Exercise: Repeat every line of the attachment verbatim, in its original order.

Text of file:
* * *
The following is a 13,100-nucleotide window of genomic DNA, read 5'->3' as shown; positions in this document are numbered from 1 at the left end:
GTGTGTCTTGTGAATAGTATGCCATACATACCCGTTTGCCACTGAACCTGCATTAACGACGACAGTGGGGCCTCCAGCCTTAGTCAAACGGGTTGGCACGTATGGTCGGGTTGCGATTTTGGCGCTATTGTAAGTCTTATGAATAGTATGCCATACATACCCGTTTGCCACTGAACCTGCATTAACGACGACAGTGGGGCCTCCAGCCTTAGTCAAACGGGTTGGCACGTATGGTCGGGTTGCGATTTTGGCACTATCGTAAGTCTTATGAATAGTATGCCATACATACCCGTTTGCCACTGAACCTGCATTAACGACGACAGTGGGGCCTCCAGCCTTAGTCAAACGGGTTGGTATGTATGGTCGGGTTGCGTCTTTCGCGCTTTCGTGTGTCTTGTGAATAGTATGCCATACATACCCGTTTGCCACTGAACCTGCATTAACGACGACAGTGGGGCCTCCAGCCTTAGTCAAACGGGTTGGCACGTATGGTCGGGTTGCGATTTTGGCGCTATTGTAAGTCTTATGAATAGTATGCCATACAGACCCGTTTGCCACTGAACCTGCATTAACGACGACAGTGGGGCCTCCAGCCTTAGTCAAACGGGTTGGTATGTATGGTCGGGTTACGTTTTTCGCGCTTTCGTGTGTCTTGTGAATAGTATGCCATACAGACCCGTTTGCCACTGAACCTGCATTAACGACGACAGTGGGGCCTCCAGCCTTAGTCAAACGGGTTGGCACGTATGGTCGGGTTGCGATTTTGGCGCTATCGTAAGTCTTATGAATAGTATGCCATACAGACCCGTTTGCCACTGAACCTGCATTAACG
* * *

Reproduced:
The following is a 13,100-nucleotide window of genomic DNA, read 5'->3' as shown; positions in this document are numbered from 1 at the left end:
GTGTGTCTTGTGAATAGTATGCCATACATACCCGTTTGCCACTGAACCTGCATTAACGACGACAGTGGGGCCTCCAGCCTTAGTCAAACGGGTTGGCACGTATGGTCGGGTTGCGATTTTGGCGCTATTGTAAGTCTTATGAATAGTATGCCATACATACCCGTTTGCCACTGAACCTGCATTAACGACGACAGTGGGGCCTCCAGCCTTAGTCAAACGGGTTGGCACGTATGGTCGGGTTGCGATTTTGGCACTATCGTAAGTCTTATGAATAGTATGCCATACATACCCGTTTGCCACTGAACCTGCATTAACGACGACAGTGGGGCCTCCAGCCTTAGTCAAACGGGTTGGTATGTATGGTCGGGTTGCGTCTTTCGCGCTTTCGTGTGTCTTGTGAATAGTATGCCATACATACCCGTTTGCCACTGAACCTGCATTAACGACGACAGTGGGGCCTCCAGCCTTAGTCAAACGGGTTGGCACGTATGGTCGGGTTGCGATTTTGGCGCTATTGTAAGTCTTATGAATAGTATGCCATACAGACCCGTTTGCCACTGAACCTGCATTAACGACGACAGTGGGGCCTCCAGCCTTAGTCAAACGGGTTGGTATGTATGGTCGGGTTACGTTTTTCGCGCTTTCGTGTGTCTTGTGAATAGTATGCCATACAGACCCGTTTGCCACTGAACCTGCATTAACGACGACAGTGGGGCCTCCAGCCTTAGTCAAACGGGTTGGCACGTATGGTCGGGTTGCGATTTTGGCGCTATCGTAAGTCTTATGAATAGTATGCCATACAGACCCGTTTGCCACTGAACCTGCATTAACG